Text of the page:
Material Indifference: How Courts Are Impeding Fair Disclosure in Criminal Cases

The integrity of the criminal justice system relies on the guarantees made to the actors operating within it. For the accused, the guarantee of fair process includes not only the right to put on a defense, but to put on a complete defense. The U.S. Supreme Court recognized the importance of this guarantee over 50 years ago, in Brady v. Maryland, when it declared that failure to disclose favorable information violates the constitution when that information is material. This guarantee, however, is frequently unmet. [Released November 2014]


Cover for NACDL report Material Indifference: How Courts Are Impeding Fair Disclosure in Criminal CasesIn courtrooms across the nation, accused persons are convicted without ever having access to, let alone an opportunity to present, information that is favorable to their defense.

The frequency with which this occurs and the role it plays in wrongful convictions prompted NACDL and the VERITAS Initiative to undertake an unprecedented study of Brady claims litigated in federal courts over a five-year period. The Study asked: What role does judicial review play in the disclosure of favorable information to accused? The results revealed a troubling answer—the judiciary is impeding fair disclosure in criminal cases and, in doing so, encouraging prosecutors to disclose as little favorable information as possible.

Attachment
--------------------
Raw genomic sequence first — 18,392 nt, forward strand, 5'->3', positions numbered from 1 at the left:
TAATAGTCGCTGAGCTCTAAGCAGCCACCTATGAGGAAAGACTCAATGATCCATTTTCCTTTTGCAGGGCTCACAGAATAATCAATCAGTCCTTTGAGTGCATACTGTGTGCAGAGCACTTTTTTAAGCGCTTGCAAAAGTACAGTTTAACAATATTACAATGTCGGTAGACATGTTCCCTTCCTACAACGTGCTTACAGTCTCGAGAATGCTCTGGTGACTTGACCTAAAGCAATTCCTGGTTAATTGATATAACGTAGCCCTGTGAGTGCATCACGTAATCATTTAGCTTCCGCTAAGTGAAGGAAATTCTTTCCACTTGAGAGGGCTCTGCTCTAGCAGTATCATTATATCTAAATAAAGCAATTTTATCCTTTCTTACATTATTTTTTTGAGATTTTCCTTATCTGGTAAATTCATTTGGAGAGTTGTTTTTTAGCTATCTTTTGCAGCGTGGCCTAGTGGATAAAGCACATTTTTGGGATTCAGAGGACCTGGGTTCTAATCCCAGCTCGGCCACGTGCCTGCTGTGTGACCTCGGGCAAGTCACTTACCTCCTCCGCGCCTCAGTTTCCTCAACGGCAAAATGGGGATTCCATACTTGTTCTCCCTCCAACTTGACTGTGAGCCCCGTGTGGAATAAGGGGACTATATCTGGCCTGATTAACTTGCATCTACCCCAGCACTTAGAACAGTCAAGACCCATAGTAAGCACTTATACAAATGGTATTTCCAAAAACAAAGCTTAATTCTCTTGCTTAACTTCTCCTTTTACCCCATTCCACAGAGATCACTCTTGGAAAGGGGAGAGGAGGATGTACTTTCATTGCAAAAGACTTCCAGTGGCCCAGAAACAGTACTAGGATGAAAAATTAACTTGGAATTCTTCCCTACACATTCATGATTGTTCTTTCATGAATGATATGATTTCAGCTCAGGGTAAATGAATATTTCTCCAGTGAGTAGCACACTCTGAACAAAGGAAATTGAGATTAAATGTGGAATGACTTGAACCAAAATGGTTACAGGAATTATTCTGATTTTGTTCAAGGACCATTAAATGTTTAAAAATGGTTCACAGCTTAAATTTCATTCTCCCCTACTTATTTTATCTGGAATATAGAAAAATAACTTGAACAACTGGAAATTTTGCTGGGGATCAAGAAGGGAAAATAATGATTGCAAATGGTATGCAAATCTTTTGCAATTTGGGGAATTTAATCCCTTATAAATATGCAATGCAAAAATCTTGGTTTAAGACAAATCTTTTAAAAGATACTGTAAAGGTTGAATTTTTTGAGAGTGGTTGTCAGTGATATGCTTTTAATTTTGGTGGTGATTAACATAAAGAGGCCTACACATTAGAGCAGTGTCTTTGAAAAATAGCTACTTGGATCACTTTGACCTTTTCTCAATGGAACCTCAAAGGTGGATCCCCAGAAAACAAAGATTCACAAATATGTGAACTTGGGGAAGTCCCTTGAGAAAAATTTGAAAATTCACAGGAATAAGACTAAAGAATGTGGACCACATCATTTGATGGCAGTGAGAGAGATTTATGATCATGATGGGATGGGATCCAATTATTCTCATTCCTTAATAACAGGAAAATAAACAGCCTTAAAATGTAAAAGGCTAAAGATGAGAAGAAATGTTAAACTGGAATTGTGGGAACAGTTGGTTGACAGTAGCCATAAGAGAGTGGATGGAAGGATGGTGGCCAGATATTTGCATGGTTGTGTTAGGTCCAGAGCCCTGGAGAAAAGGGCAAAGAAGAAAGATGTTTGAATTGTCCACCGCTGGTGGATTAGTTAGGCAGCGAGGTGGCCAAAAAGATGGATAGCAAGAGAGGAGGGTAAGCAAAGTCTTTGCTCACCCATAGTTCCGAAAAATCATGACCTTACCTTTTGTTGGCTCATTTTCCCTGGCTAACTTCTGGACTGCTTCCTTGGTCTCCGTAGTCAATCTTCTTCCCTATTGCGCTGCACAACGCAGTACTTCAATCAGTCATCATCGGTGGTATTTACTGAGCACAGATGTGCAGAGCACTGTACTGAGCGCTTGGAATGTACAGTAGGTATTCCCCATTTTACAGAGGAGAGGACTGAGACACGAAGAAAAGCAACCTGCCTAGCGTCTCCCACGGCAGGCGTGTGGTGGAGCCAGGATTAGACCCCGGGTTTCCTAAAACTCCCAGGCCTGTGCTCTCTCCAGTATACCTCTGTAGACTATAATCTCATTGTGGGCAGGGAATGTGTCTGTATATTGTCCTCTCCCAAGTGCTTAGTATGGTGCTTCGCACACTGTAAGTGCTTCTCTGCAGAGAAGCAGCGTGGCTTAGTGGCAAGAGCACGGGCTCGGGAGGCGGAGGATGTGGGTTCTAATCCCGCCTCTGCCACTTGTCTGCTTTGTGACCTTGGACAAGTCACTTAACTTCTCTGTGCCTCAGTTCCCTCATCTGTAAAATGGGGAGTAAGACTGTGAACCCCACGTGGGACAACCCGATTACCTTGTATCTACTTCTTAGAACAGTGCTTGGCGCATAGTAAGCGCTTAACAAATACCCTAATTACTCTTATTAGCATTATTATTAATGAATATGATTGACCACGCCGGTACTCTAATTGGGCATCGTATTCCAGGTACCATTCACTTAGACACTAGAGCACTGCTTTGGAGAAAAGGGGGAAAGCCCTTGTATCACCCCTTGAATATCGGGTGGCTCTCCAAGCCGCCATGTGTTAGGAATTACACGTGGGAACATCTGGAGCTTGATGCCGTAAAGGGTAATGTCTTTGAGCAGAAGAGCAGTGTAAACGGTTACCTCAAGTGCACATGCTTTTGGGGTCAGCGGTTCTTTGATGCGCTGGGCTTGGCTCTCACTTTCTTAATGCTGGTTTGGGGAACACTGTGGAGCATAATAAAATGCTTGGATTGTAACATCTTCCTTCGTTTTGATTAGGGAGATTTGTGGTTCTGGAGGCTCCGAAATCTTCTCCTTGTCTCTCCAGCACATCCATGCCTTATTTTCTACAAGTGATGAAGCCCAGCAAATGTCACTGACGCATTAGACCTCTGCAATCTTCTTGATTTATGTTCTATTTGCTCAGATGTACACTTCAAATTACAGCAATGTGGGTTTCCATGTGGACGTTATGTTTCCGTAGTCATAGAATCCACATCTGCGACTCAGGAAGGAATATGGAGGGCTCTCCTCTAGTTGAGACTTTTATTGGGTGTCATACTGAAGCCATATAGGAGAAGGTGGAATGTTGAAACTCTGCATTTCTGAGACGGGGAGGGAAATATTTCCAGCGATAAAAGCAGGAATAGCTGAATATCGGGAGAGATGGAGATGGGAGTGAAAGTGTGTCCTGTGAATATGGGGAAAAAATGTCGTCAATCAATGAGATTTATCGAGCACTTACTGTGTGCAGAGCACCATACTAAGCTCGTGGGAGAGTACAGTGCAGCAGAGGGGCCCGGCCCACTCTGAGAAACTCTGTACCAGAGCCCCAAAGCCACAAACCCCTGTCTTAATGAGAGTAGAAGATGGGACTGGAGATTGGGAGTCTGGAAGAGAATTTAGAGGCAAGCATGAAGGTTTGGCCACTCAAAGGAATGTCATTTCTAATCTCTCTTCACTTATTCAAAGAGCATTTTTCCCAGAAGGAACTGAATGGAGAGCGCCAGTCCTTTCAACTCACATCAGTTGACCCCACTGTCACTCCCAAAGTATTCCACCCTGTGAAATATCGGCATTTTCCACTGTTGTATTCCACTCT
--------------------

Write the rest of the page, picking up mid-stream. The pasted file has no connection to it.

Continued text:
On November 17, 2014, at the National Press Club in Washington, DC, NACDL officially released Material Indifference: How Courts Are Impeding Fair Disclosure in Criminal Cases, a major study produced jointly with the VERITAS Initiative at Santa Clara Law School. The event featured comments by NACDL President Theodore Simon, NACDL Executive Director Norman L. Reimer (who also moderated the event), and special guests David W. Ogden, former Deputy Attorney General who is now a partner at the WilmerHale firm, and the Hon. Alex Kozinski, Chief Judge of the Ninth Circuit Court of Appeals. The report's co-authors – VERITAS Initiative Director and Professor Kathleen "Cookie" Ridolfi, NACDL White Collar Crime Policy Counsel Tiffany M. Joslyn, and VERITAS Initiative Pro Bono Research Attorney Todd H. Fries – also discussed their findings and recommendations. The event was broadcast live by C-SPAN and is available on demand.

To receive an electronic copy of the study data please contact NACDL's Director of Economic Crime & Procedural Justice, Nathan Pysno, at 202-465-7627 or

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